As a result of extensive and intensive investigations to overcome the above-described problems in the conventional production of polymer optical waveguides by a wet process, it has been found that when a 1,4-dihydropyridine derivative as a photosensitive compound is compounded with an arbitrary resin to form a photosensitive resin composition, which is then irradiated with light and heated, a residual component of a decomposition product of the 1,4-dihydropyridne derivative and its amount influence a refractive index of a resin layer, resulting in enabling to make an effective difference in refractive index between exposed areas and unexposed areas of the resin composition layer and that nevertheless a wet process not including a development step, a polymer optical waveguide structure can be thus formed using an arbitrary resin. The present invention has been completed based on this finding.

Accordingly, an object of the invention is to provide a process of producing a polymer optical waveguide, in which nevertheless a wet process not including a development step, an overcladding layer can be formed in a flat shape on a core layer, and a resin to be used can be freely chosen.

Specifically, the invention provides a process of producing a polymer optical waveguide, which comprises:

(a) a step of forming an undercladding layer on a substrate;

(b) a step of forming a photosensitive resin composition layer containing a 1,4-dihydropyridine derivative and a resin on the undercladding layer;

(c) a step of irradiating a region of the photosensitive resin composition layer corresponding to a core pattern with UV light through a mask to form UV light-exposed areas and UV light-unexposed areas on the photosensitive resin composition layer;

(d) a step of heating the UV light-exposed areas and UV light-unexposed areas of the photosensitive resin composition layer; and

(e) a step of forming an overcladding layer on the photosensitive resin composition layer after heating.

BRIEF DESCRIPTION OF THE DRAWINGS

FIG. 1A to FIG. 1E show the conventional production steps of an channel type optical waveguide using a photosensitive polyimide resin precursor composition, including a development step.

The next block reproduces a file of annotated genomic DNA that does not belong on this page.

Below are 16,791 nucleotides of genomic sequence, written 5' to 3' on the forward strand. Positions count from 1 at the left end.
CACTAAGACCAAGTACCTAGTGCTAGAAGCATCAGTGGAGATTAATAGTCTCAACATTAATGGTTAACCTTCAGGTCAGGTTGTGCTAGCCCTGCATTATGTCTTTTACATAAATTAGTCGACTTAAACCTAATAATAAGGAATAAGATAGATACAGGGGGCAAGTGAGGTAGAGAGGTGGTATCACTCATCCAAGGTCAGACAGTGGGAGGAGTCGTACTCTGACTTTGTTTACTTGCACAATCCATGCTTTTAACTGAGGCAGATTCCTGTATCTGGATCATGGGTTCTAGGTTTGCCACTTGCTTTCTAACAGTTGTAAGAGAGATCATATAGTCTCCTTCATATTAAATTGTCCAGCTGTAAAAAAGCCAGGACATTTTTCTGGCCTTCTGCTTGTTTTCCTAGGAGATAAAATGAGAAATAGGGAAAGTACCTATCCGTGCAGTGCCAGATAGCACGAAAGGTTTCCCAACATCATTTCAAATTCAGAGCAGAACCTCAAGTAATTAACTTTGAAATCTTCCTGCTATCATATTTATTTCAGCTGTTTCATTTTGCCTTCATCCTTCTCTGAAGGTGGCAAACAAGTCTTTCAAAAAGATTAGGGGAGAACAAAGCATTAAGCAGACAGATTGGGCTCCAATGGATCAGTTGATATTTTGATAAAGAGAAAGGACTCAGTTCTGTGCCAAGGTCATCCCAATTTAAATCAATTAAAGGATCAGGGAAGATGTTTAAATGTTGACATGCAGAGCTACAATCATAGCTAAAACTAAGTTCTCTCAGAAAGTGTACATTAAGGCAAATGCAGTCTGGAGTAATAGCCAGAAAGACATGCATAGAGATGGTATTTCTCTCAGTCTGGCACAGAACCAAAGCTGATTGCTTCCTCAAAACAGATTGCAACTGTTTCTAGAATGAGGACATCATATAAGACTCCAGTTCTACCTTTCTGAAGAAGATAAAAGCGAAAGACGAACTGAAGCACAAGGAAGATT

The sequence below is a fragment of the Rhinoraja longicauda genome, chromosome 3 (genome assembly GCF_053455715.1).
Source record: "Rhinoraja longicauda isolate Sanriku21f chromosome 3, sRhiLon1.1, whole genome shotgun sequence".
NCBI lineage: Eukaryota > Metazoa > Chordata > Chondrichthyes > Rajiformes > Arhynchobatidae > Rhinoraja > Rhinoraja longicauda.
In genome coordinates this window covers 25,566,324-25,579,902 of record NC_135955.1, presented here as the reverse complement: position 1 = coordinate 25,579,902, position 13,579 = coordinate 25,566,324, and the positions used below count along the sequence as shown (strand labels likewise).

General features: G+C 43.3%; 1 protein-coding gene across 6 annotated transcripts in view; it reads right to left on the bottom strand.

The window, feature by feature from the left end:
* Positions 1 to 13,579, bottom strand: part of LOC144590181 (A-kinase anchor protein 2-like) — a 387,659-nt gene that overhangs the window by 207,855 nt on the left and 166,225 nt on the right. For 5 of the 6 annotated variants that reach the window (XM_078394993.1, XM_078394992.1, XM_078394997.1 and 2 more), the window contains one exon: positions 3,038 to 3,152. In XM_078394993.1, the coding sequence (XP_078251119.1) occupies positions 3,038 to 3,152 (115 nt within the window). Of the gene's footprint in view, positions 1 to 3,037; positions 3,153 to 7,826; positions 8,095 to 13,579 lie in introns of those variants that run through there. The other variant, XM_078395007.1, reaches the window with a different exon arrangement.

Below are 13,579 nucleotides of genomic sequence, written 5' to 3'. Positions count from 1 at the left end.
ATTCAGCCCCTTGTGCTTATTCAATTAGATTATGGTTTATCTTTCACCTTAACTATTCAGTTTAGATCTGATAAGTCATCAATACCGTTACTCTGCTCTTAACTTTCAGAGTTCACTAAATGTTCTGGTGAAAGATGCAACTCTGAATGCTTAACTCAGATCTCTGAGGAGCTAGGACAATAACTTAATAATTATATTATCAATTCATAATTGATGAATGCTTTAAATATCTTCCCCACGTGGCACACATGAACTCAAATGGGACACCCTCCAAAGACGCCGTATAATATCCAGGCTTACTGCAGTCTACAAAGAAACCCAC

FIG. 2A to FIG. 2E show the production steps of an channel type optical waveguide using a photosensitive polyimide resin precursor composition not including a development step according to the invention.

DETAILED DESCRIPTION OF THE INVENTION

As described later, in the process according to the invention, a 1,4-dihydropyridine derivative as a photosensitive compound is compounded with a resin to form a photosensitive resin composition, and the photosensitive resin composition is irradiated with UV light and then heated to make an effective difference in refractive index between exposed areas and unexposed areas of the resin layer, thereby forming a core layer and a cladding layer. Therefore, the resin used is not particularly limited.

Examples of resins that can be used in the invention include polycarbonates, methacrylate based resins (such as polymethyl methacrylate), polyester based polyester resins (such as polyethylene terephthalate), polyether sulfones, polynorbomenes, epoxy based resins, polyaryls, polyimides, polycarbodiimides, polyether imides, polyamide-imides, polyester imides, polyamides, styrene based resins (such as polystrenes, acrylonitrile-styrene copolymers and acrylonitrile-butadiene-styrene copolymers), polyarylene ethers (such as polyphenylene ether), polyallylates, polyacetals, polyphenylene sulfides, polysulfones, polyether ketones (such as polyetheretherketones and polyetherketoneketones), polyvinyl alcohols, and polyvinylpyrrolidones. Further, fluorocarbon resins such as vinylidene fluoride based resins, hexafluoropropylene based resins, and hexafluoroacetone based resins can also be used.

These resins may contain polysilane based polymers such as polysilanes. When such a polysilane based polymer is compounded with the resin, mechanical characteristics of the resin are enhanced. Examples of such polysilane based polymers include poly(alkylsilanes) such as polysilanes, poly(alkylcycloalkylsilanes) such as poly(methylcyclohexylsilane), poly(alkylarylsilanes) such as poly(methylphenylsilane), and poly(arylarylsilanes) such as poly(diphenylsilane).

Of the above various resins, polyimides, polyamides, polyamide-imides, polyether imides, polyether ketones, epoxy based resins, polycarbodiimides, fluorocarbon resins, and polysilane based resins are particularly preferably used because of their excellent heat resistance. Further, from the standpoint of transparency, resins containing fluorine in the molecule, such as fluorinated polyimides, fluorinated epoxy resins, and fluorocarbon resins, are preferably used.